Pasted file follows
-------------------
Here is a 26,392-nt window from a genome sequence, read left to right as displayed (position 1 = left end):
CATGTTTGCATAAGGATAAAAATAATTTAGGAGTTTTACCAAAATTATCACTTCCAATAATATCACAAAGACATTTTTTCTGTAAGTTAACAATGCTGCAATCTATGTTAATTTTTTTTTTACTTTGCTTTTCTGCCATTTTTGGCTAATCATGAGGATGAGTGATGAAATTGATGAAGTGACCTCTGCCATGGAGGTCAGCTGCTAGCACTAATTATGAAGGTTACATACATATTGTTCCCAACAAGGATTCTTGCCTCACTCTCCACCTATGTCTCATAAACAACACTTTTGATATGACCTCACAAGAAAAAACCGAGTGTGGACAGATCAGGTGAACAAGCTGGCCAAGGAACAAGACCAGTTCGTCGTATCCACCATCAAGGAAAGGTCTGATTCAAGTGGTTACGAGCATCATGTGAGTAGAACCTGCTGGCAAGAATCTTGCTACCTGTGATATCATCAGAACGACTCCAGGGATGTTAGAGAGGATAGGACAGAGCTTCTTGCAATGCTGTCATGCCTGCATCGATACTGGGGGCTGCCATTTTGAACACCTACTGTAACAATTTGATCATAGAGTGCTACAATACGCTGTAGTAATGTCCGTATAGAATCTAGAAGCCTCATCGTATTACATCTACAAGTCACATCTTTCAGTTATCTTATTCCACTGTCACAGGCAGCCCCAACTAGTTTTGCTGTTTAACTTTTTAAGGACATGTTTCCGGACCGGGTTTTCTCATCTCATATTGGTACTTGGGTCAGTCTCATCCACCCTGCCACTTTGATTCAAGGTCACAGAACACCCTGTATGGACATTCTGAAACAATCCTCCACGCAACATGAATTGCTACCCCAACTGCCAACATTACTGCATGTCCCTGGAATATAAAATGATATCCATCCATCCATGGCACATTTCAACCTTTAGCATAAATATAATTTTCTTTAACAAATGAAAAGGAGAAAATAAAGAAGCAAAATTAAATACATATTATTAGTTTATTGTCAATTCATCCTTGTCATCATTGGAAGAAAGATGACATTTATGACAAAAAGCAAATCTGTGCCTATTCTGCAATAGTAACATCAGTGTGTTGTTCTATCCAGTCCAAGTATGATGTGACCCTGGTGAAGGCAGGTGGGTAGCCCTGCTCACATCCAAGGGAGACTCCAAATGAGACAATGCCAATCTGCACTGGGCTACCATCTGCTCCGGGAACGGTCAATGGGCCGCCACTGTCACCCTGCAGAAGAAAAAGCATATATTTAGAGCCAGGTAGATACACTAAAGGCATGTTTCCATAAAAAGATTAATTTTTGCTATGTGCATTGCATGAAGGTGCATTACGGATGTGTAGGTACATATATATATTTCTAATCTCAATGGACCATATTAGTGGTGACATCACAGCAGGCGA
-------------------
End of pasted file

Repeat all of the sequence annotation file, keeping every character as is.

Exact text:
Here is a 26,392-nt window from a genome sequence, read left to right as displayed (position 1 = left end):
CATGTTTGCATAAGGATAAAAATAATTTAGGAGTTTTACCAAAATTATCACTTCCAATAATATCACAAAGACATTTTTTCTGTAAGTTAACAATGCTGCAATCTATGTTAATTTTTTTTTTACTTTGCTTTTCTGCCATTTTTGGCTAATCATGAGGATGAGTGATGAAATTGATGAAGTGACCTCTGCCATGGAGGTCAGCTGCTAGCACTAATTATGAAGGTTACATACATATTGTTCCCAACAAGGATTCTTGCCTCACTCTCCACCTATGTCTCATAAACAACACTTTTGATATGACCTCACAAGAAAAAACCGAGTGTGGACAGATCAGGTGAACAAGCTGGCCAAGGAACAAGACCAGTTCGTCGTATCCACCATCAAGGAAAGGTCTGATTCAAGTGGTTACGAGCATCATGTGAGTAGAACCTGCTGGCAAGAATCTTGCTACCTGTGATATCATCAGAACGACTCCAGGGATGTTAGAGAGGATAGGACAGAGCTTCTTGCAATGCTGTCATGCCTGCATCGATACTGGGGGCTGCCATTTTGAACACCTACTGTAACAATTTGATCATAGAGTGCTACAATACGCTGTAGTAATGTCCGTATAGAATCTAGAAGCCTCATCGTATTACATCTACAAGTCACATCTTTCAGTTATCTTATTCCACTGTCACAGGCAGCCCCAACTAGTTTTGCTGTTTAACTTTTTAAGGACATGTTTCCGGACCGGGTTTTCTCATCTCATATTGGTACTTGGGTCAGTCTCATCCACCCTGCCACTTTGATTCAAGGTCACAGAACACCCTGTATGGACATTCTGAAACAATCCTCCACGCAACATGAATTGCTACCCCAACTGCCAACATTACTGCATGTCCCTGGAATATAAAATGATATCCATCCATCCATGGCACATTTCAACCTTTAGCATAAATATAATTTTCTTTAACAAATGAAAAGGAGAAAATAAAGAAGCAAAATTAAATACATATTATTAGTTTATTGTCAATTCATCCTTGTCATCATTGGAAGAAAGATGACATTTATGACAAAAAGCAAATCTGTGCCTATTCTGCAATAGTAACATCAGTGTGTTGTTCTATCCAGTCCAAGTATGATGTGACCCTGGTGAAGGCAGGTGGGTAGCCCTGCTCACATCCAAGGGAGACTCCAAATGAGACAATGCCAATCTGCACTGGGCTACCATCTGCTCCGGGAACGGTCAATGGGCCGCCACTGTCACCCTGCAGAAGAAAAAGCATATATTTAGAGCCAGGTAGATACACTAAAGGCATGTTTCCATAAAAAGATTAATTTTTGCTATGTGCATTGCATGAAGGTGCATTACGGATGTGTAGGTACATATATATATTTCTAATCTCAATGGACCATATTAGTGGTGACATCACAGCAGGCGA